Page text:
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TCU's good fortune turned bad, and now its College Football Playoff run is in danger

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The Horned Frogs have one of the best teams in the country, but so many key pieces from last year are either gone or hurt.

No. 4 TCU escaped Lubbock to get to 4-0 Saturday, and yes, escaping Lubbock is a challenge in itself. But after a 55-52 win over a good-not-great Texas Tech, it's fair to wonder whether the Horned Frogs have done a bit too much escaping already.

There was the 23-17 win over a Minnesota that has beaten Colorado State, Kent State and Ohio by three points each. SMU lost to FCS James Madison, but trailed by a margin of only 42-37 midway through the second half against TCU. Other than the blowout win over FCS Stephen F. Austin, TCU has had drama in every game this season.

And for a potential College Football Playoff contender with the meat of its schedule upcoming, that doesn't inspire much confidence.

The offense isn't the problem. Quarterback Trevone Boykin is still himself, and the Horned Frogs rank fourth nationally in offensive S&P+. TCU will hold its own in any shootout, but when you're in a league full of good offenses, going into a shootout each week isn't always sustainable. TCU's defense ranks 72nd nationally in S&P+, which is why the advanced stats have the Horned Frogs ranked 17th, nowhere close to Playoff-quality.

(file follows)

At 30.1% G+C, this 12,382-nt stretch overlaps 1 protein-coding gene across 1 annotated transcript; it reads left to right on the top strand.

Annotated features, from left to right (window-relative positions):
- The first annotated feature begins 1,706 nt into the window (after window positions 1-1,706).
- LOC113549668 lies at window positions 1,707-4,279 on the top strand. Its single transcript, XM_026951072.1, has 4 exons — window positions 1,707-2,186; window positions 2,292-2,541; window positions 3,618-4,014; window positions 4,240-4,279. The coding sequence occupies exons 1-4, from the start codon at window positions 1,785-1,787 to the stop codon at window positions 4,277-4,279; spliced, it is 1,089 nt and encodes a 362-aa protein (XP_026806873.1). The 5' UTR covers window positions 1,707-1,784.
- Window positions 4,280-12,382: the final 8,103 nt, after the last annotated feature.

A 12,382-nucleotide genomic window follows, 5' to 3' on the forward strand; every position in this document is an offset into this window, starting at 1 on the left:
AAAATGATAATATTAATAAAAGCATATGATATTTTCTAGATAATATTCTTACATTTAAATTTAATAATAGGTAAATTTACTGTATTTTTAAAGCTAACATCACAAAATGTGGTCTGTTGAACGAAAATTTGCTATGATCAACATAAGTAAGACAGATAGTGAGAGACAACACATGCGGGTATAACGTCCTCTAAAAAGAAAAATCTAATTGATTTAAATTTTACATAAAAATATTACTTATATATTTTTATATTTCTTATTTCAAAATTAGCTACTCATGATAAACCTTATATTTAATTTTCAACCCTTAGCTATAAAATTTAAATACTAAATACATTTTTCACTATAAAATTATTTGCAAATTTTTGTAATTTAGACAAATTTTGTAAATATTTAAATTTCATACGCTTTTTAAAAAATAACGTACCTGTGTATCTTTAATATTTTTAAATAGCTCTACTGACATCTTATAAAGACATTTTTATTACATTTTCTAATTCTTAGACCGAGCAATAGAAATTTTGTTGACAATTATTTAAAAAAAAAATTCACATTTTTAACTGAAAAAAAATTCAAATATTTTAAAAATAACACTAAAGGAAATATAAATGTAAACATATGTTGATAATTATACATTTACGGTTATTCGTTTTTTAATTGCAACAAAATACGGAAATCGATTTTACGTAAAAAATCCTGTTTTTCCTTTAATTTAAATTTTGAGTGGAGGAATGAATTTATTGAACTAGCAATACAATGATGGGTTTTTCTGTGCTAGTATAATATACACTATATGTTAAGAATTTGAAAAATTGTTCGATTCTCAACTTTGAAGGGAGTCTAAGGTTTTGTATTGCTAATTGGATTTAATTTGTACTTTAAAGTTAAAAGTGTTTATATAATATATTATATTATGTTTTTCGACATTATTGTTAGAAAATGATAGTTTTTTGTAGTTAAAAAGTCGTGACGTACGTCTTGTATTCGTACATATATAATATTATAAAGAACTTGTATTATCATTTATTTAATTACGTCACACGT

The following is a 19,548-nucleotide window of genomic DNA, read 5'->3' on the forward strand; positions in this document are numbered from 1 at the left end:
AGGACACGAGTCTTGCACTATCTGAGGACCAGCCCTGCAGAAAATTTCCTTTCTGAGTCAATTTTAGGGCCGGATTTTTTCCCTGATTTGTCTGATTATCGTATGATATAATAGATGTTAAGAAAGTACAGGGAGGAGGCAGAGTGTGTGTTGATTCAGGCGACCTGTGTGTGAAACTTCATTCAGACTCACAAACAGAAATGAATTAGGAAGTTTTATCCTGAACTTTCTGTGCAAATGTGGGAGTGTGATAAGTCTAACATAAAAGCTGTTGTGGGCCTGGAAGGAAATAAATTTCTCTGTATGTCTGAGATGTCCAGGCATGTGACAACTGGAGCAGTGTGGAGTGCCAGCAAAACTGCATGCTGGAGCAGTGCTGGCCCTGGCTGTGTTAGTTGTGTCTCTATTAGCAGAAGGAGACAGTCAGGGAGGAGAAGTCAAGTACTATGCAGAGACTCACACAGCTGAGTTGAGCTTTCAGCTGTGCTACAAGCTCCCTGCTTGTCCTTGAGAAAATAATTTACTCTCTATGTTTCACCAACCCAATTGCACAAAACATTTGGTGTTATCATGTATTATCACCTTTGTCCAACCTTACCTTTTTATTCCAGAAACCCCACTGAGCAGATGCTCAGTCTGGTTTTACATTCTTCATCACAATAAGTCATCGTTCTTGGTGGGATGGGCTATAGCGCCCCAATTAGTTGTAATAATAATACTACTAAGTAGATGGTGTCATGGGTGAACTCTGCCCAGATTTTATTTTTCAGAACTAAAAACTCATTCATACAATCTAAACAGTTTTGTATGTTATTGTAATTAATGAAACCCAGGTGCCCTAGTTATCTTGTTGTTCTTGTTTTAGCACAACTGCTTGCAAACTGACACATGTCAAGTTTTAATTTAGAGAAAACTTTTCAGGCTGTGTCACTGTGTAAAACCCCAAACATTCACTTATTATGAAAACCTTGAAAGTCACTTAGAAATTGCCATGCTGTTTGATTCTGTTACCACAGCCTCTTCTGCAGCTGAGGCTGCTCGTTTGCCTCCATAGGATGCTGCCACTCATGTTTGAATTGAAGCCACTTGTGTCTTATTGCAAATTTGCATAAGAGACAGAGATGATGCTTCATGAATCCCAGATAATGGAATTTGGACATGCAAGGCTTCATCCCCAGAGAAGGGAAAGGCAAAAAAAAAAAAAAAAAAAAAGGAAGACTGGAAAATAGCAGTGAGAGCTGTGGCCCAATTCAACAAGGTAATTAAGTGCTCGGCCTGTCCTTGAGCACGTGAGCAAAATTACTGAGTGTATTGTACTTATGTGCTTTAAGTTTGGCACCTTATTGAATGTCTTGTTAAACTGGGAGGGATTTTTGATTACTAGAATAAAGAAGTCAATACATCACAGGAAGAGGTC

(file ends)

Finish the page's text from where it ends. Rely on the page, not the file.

To some extent, this dropoff should have been expected. TCU was extraordinarily lucky last year, both in close games and injuries. Here's what Bill Connelly wrote in the offseason:

After a few years of untimely injuries, TCU suffered almost none last year.

Running back B.J. Catalon missed five games (and was replaced by the even more effective Aaron Green), No. 4 receiver Deante' Gray missed two, and that was about it for the offense. On defense, the top nine linemen missed a combined one game, the top four linebackers missed zero, and the top nine defensive backs missed zero.

That's an immaculate run that will be almost impossible to replicate.

The close wins are still there so far — TCU is 2-0 in one-possession games — but all the toughest opponents remain. And perhaps more importantly, the Horned Frogs' roster luck has reversed.

Cornerback Ranthony Texada, linebacker Sammy Douglas, safety Kenny Iloka and defensive end James McFarland are out with injury. Defensive end Mike Tuana, who was arrested for an alleged robbery, was suspended. Linebacker Mike Freeze left the team after Week 1. TCU had just one defensive starter from last year's Peach Bowl starting against Texas Tech, with the number seemingly dropping by the week.

Gary Patterson is one of the country's most proven defensive coaches, but this is a lot to overcome.

The Horned Frogs still have games remaining against two teams — West Virginia and Oklahoma — that rank above them in the S&P+ ratings. There's also the highly anticipated matchup against AP No. 5 Baylor. Oklahoma gets to host TCU, and the Frogs also have to travel to Kansas State and Oklahoma State.

This isn't to say TCU can't win those games. The Horned Frogs still have a talented team. But considering the attrition on defense, no objective observer can call TCU a favorite to get through that schedule unscathed.


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